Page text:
England go into the match as favourites to not only continue their relentless run of form over the Auld Enemy at home, but also to clinch a second successive Grand Slam providing they can also see off Ireland in next weekend’s Six Nations finale.
But while Eddie Jones’s side are not quite firing on all cylinders following three underwhelming yet victorious performances, Scotland are a side on the up. Wins over Wales and Ireland – in the same championship for the first time since their final victorious Five Nations campaign in 1999 – has jettisoned Vern Cotter’s side into title contention, and if they can end Jones’s unbeaten streak on Saturday, they will head into the final weekend with genuine hopes of claiming the spoils.
But that should be of no surprise, given their progress under the New Zealander, and star full-back Hogg – already on course to claim top tryscorer and a possible second consecutive Player of the Championship award – insists they are finally living up to their own expectations.
"We're more than capable of winning and we're going to do everything we can to make that happen,” Hogg said on the eve of the match.
"We talked a lot about our goals before the Six Nations and it's now about making those goals a reality. We're very much in a position to come down here and win - and nothing is going to stand in our way.”
The 24-year-old full-back has flourished under Cotter’s guidance, and he will expect to continue his rapid rise as he is currently firm favourite to take the No 15 jersey for this summer’s British and Irish Lions tour, providing he can hold off Wales’s Leigh Halfpenny.
Cotter will, of course, leave Scotland at the end of the Six Nations campaign, with former fly-half Gregor Townsend already named as his successor, and Hogg was quick to praise the steeliness that Cotter has instilled in the national squad which has helped transform them from also-rans to title contenders.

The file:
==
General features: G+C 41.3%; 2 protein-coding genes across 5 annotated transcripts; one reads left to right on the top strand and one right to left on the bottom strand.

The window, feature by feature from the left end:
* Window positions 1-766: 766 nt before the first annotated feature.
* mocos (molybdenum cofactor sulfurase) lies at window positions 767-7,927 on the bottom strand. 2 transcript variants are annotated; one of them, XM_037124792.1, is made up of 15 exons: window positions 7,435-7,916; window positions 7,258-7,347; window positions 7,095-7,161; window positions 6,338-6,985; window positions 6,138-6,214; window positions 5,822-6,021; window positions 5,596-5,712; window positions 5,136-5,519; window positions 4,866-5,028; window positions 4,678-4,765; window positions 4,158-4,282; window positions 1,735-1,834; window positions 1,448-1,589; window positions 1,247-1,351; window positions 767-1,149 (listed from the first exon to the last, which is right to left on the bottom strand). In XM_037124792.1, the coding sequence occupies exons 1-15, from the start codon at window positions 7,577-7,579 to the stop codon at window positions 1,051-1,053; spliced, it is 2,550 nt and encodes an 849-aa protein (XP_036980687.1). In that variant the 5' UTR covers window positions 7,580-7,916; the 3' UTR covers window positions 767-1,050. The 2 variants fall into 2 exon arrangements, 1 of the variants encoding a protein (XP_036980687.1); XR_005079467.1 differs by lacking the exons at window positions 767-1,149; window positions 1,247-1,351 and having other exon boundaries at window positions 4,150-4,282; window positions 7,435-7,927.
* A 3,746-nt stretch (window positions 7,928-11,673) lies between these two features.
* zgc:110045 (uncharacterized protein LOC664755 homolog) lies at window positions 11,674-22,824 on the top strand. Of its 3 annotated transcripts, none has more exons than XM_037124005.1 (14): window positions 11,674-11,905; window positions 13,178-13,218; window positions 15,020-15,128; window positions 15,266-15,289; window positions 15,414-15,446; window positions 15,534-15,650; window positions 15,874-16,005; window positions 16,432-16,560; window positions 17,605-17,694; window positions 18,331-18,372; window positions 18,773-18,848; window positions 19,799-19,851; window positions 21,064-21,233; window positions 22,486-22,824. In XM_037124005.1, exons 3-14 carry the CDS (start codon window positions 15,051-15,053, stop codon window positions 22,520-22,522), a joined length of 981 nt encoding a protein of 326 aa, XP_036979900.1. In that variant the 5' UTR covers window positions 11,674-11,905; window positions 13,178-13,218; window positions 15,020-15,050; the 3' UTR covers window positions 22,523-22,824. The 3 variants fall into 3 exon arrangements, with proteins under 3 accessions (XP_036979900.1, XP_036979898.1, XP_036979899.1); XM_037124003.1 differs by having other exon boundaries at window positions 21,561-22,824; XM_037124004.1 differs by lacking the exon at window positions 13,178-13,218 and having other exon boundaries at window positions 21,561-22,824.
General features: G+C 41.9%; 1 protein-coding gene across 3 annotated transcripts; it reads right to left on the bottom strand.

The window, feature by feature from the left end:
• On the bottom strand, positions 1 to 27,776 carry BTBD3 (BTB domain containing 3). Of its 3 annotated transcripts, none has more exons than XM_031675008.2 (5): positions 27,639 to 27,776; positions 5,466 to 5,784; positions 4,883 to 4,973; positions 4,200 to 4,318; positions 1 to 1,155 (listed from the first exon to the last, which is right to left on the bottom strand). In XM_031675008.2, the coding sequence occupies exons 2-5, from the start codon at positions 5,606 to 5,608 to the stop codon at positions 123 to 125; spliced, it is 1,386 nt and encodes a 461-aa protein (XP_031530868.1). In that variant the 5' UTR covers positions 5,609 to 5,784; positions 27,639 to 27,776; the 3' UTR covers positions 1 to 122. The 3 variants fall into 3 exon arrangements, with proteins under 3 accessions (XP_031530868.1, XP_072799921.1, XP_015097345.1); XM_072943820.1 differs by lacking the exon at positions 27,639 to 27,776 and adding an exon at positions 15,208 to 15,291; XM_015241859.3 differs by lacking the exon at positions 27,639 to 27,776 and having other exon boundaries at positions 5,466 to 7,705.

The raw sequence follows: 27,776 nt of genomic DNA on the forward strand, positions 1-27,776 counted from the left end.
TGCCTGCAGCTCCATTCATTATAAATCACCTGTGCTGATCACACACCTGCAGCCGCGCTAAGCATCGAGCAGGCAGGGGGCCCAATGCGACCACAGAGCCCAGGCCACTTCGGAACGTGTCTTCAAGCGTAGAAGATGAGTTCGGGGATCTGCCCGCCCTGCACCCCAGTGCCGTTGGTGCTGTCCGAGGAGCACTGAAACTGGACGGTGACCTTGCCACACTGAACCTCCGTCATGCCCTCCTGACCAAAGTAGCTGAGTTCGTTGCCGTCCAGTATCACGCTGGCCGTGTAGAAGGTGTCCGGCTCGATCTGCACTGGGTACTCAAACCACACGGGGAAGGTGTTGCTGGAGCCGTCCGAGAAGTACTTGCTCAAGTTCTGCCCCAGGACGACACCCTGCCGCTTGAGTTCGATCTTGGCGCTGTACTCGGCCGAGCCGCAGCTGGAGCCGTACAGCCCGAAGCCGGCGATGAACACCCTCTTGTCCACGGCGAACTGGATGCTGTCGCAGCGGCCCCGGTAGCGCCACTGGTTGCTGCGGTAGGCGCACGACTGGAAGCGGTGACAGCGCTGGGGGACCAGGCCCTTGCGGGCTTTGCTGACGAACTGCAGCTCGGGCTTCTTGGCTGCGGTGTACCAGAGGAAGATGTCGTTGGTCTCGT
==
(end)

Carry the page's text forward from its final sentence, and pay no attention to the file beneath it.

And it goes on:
"We're very much a work in progress, but since Vern came in we've come on leaps and bounds,” he added.
"We're not just going to lie down and get our bellies tickled, we're going to go out and try to get some victories.
"Slowly but surely we're starting to get respect. Do other teams still underestimate us? Yeah, possibly, but that's up to them."
The one issue that could rob Hogg of a Lions starting spot though is his supposed defensive vulnerability when compared to Halfpenny. The Glasgow Warriors back is the first to admit that he expects England to test that notion to the limit on Saturday given the number of kicking options that the hosts will possess in their side – Owen Farrell’s fitness permitting – but he insists that he will not let the criticism detract from his strong points.
"Defensively I know I'll be challenged," he said. "There will be high balls. George Ford or Owen Farrell or Mike Brown will stick them on me.
"I'm fully aware of what's coming. But it's just about being mature in the situation and dealing with it. I'm sitting here shaking, I just can't wait to get out there to play.
"No-one is the complete player, there are always going to be weaknesses to your game. Yeah, you could say defence is one of mine.
Lions starting XV - Six Nations round three
Lions starting XV - Six Nations round three
1/15 15. Stuart Hogg (Scotland)
Miles clear of Mike Brown and Rob Kearney and looks a much better option for running the ball than Leigh Halfpenny right now. Hogg has been nothing short of brilliant going forwards, and despite not possessing the kicking option or the defensive nous of Halfpenny, he’s one of the first names on the teamsheet.
2/15 14. Liam Williams (Wales)
Ousts international teammate George North after the Northampton Saints wing proved anonymous against Scotland. Williams has scored a try in every round so far and is proving his weight in gold as a finisher, while he’s also accustomed to coming off his wing to find work.
3/15 13. Jonathan Davies (Wales)
He is still the safest option at outside centre, but the chasing pack are closing in after a strong weekend for 13s. Garry Ringsrose is improving with every week, while Huw Jones offers more with the ball in hand than Davies, whose powerful and direct running keep him in the side. Ben Te’o also showed what he can offer, though time is running out for him and Jonathan Joseph is likely to come back into the England side to face Scotland.
4/15 12. Robbie Henshaw (Ireland)